For more information on user-defined functions, variable declarations, and parameter passing, refer to the “Basic Concepts” chapter.


. Calling a user-defined function: Use the same notation to call a user-defined function as when calling a standard Harbour function: <idFunction>([<argument list>])

You can call a user-defined function within an expression or on a line by itself. If called on a line by itself, the return value is ignored.

You can also call a user-defined function as an aliased expression by prefacing it with an alias and enclosing it in parentheses: <idAlias>->(<idFunction>(<argument list>))

When you call a user-defined function as an aliased expression, the work area associated with <idAlias> is selected, the expression is executed, and the original work area is then reselected. You can specify an aliased expression on a line by itself, as you would any other expression.

A user-defined function in Harbour may call itself recursively. This means you can make a reference to a user-defined function in statements or expressions of the same user-defined function definition.

. Parameters: User-defined functions, like procedures, can receive parameters passed from a calling procedure, user-defined function, or DOS command line. A parameter is a place holder for a value or reference. In Harbour, there are two ways to express parameters: you can declare a list of local variable names as a part of the FUNCTION declaration (referred to as formal parameters), or you can specify a list of private variables in a separate PARAMETERS statement. Note that you cannot mix a declaration of formal parameters with a PARAMETERS statement. Attempting this will result in a fatal compiler error.

Functions receive parameters in the order passed. In Harbour, the number of parameters does not have to match the number of arguments passed. You can skip arguments or omit them from the end of the argument list. A parameter not receiving a value or reference is initialized to NIL. You can skip a parameter by passing NIL. If arguments are specified, PCOUNT() returns the position of the last argument passed. (If more arguments are passed than are parameters, they are ignored.)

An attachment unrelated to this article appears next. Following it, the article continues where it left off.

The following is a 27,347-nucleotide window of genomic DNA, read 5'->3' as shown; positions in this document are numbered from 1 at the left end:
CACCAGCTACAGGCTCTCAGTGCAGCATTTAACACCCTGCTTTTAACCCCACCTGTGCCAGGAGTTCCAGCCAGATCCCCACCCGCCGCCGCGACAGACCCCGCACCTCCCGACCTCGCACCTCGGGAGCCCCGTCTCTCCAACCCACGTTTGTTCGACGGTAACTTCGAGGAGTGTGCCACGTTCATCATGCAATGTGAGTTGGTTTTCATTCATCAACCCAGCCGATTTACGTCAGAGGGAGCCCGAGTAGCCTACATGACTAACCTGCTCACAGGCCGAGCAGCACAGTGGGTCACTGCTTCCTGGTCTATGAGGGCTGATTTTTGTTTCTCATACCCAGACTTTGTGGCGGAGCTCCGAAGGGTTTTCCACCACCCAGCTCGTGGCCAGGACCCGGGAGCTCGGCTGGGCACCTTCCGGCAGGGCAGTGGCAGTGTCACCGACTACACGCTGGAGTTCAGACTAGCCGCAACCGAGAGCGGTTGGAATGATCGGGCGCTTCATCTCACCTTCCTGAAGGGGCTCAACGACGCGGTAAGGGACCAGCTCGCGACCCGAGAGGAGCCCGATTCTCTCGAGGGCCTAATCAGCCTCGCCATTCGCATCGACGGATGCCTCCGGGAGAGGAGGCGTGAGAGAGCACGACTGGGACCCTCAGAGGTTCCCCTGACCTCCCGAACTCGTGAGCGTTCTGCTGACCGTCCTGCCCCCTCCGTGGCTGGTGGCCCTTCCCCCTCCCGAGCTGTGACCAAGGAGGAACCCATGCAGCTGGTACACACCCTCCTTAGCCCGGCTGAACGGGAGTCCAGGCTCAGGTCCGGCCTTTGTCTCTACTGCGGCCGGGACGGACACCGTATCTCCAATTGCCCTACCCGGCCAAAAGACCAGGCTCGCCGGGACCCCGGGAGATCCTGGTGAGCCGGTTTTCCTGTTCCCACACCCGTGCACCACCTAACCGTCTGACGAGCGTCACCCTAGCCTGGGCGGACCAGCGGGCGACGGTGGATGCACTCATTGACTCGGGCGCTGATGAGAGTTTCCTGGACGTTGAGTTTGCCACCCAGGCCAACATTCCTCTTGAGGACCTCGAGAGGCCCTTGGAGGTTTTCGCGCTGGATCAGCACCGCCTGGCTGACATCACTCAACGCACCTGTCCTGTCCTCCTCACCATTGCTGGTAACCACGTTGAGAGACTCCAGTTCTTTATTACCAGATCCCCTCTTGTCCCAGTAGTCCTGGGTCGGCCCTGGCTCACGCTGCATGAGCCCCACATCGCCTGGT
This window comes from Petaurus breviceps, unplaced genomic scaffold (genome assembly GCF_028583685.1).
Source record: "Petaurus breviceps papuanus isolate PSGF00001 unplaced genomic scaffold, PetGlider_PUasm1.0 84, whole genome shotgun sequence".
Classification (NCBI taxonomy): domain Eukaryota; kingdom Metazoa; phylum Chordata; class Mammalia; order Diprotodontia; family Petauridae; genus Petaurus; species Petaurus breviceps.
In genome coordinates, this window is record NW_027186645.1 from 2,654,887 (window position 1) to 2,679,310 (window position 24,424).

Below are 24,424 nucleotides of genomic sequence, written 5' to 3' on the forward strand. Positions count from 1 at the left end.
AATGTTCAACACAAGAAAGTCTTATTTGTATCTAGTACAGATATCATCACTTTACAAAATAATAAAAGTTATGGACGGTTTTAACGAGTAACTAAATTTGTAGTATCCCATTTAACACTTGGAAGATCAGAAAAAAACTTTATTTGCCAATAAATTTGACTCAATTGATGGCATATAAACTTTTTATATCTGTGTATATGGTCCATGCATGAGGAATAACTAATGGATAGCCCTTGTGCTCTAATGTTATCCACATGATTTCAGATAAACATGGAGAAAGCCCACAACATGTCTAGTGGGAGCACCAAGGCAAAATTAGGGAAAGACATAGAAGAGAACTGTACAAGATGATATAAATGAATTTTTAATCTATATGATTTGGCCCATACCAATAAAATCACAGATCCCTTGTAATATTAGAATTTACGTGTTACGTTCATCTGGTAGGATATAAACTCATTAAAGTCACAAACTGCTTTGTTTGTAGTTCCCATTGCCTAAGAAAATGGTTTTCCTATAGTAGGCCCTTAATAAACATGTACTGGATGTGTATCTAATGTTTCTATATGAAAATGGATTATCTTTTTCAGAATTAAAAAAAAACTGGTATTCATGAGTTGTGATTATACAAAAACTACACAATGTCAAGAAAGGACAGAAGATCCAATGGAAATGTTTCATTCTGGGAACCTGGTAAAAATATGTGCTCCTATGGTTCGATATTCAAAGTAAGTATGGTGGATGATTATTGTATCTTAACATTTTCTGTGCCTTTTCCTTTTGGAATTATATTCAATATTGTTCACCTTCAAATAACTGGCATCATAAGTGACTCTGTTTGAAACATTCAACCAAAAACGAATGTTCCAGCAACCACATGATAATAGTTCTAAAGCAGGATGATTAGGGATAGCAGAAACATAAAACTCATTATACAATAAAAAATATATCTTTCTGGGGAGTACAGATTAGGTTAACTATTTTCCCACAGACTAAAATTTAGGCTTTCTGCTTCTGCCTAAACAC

Parameters specified in a user-defined function can receive arguments passed by value or reference. The default method for expressions and variables is by value. This includes variables that contain references to arrays and objects. All variables except field variables, when prefaced with the pass-by-reference operator (@), are passed by reference. Field variables cannot be passed by reference and are always passed by value.


       .  This example demonstrates a user-defined function that formats
          numeric values as currency:
       ? Currency( 1000 )               // Result: Þ1,000.00
       FUNCTION Currency( nNumber )
          LOCAL cNumber
          IF nNumber < 0
             cNumber := TRANSFORM(-1 * nNumber, ;
             cNumber := PADL("(Þ" + LTRIM(cNumber) + ")", ;
             cNumber := TRANSFORM(nNumber, ;
             cNumber := PADL("Þ" + LTRIM(cNumber), ;
          RETURN cNumber
       . This example demonstrates a user-defined function that takes a
          character string formatted as a comma-separated list and returns 
          an array with one element per item:
       aList := ListAsArray("One, Two")
       // Result: {"One", "Two"}
       FUNCTION ListAsArray( cList )
          LOCAL nPos
          // Define an empty array
          LOCAL aList := {}
          DO WHILE (nPos := AT(",", cList)) != 0
             // Add a new element
             AADD(aList, SUBSTR(cList, 1, nPos - 1))
             cList := SUBSTR(cList, nPos + 1)
          AADD(aList, cList)
          // Return the array
          RETURN aList
       .  This example checks for a skipped argument by comparing
          the parameter to NIL:
       FUNCTION MyFunc( param1, param2, param3 )
          IF param2 == NIL
             param2 := "default value"
          . <statements>
          RETURN NIL
       .  This example uses the user-defined function, Currency()
          (defined above), as an aliased expression:
       USE Invoices NEW
       USE Customer NEW
       ? Invoices->(Currency(Amount))



One response to “FUNCTION

  1. Pingback: Harbour Statements | Viva Clipper !